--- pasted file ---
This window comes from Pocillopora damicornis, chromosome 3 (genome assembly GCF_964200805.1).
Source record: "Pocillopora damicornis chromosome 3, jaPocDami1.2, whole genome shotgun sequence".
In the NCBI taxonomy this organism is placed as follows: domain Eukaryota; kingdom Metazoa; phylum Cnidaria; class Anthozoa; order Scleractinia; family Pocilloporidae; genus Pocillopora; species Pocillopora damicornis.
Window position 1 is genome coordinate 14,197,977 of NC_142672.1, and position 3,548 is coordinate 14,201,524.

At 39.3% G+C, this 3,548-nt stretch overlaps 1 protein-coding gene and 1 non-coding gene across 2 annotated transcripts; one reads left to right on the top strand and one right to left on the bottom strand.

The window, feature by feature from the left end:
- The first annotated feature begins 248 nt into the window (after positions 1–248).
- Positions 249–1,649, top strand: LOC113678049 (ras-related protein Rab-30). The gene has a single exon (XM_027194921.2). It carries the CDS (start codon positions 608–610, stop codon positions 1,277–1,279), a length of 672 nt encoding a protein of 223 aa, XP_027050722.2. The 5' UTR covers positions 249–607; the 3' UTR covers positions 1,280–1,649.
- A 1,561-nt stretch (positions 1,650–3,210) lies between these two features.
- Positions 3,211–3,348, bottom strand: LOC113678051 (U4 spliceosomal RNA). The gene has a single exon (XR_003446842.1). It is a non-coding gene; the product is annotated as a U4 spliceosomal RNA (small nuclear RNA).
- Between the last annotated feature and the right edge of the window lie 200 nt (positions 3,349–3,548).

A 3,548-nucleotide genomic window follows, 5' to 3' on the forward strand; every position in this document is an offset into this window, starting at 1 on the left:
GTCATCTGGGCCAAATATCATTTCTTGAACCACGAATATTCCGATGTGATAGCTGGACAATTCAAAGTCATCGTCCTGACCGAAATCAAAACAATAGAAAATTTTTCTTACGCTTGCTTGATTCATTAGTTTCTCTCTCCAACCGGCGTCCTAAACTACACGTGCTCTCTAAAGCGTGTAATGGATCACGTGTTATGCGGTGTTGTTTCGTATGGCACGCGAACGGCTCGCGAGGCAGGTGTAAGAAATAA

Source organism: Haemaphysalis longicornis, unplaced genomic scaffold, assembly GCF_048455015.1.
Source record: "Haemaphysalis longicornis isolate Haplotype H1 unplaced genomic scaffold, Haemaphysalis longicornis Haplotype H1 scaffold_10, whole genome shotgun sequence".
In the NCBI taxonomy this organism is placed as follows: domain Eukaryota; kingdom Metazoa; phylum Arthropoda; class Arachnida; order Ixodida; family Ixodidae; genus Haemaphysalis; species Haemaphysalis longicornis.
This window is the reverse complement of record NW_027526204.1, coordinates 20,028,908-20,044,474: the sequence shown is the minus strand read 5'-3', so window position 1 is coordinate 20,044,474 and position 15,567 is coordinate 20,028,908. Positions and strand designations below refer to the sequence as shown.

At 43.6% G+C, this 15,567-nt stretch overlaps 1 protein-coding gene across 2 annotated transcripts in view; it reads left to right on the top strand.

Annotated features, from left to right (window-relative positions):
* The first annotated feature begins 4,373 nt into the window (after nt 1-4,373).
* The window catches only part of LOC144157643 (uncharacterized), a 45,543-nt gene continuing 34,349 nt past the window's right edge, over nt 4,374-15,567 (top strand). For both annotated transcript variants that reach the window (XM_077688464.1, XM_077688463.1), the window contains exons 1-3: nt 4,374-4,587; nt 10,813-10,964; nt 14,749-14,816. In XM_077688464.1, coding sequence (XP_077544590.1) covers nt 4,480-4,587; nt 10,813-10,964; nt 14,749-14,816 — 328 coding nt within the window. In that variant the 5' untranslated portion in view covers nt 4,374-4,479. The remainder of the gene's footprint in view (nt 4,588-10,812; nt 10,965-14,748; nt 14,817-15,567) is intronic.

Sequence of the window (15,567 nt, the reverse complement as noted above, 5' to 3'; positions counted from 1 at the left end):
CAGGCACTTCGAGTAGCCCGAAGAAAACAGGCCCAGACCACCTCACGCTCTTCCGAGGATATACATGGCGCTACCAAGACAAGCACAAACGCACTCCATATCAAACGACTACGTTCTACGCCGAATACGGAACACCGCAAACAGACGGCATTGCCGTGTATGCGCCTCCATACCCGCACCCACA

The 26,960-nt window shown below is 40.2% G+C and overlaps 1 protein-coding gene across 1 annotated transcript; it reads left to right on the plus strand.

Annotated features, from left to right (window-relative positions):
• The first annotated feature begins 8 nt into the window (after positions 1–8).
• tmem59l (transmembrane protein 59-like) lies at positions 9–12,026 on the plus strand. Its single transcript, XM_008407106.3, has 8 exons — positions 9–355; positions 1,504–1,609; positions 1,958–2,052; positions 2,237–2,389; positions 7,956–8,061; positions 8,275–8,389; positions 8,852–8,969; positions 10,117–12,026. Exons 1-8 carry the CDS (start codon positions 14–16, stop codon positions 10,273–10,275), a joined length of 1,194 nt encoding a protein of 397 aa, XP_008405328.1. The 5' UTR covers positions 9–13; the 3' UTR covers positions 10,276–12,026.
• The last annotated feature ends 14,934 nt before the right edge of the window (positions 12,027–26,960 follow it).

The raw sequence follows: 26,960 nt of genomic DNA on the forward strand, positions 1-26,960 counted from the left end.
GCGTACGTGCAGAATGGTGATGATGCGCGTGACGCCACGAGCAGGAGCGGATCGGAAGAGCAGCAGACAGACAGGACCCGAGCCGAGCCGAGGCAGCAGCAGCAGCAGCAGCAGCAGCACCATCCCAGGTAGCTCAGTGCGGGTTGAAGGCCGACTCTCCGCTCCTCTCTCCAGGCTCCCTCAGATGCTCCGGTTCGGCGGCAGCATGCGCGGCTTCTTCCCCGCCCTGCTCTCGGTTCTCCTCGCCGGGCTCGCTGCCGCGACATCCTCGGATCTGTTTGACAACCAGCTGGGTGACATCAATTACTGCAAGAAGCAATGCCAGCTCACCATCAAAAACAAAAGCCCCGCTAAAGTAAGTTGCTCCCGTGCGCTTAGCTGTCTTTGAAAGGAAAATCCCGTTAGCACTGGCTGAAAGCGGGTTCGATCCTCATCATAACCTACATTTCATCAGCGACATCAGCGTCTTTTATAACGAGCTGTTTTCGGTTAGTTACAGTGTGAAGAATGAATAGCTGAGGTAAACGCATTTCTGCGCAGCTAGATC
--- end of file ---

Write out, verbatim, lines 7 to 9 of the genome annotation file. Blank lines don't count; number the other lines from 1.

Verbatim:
- The first annotated feature begins 248 nt into the window (after positions 1–248).
- Positions 249–1,649, top strand: LOC113678049 (ras-related protein Rab-30). The gene has a single exon (XM_027194921.2). It carries the CDS (start codon positions 608–610, stop codon positions 1,277–1,279), a length of 672 nt encoding a protein of 223 aa, XP_027050722.2. The 5' UTR covers positions 249–607; the 3' UTR covers positions 1,280–1,649.
- A 1,561-nt stretch (positions 1,650–3,210) lies between these two features.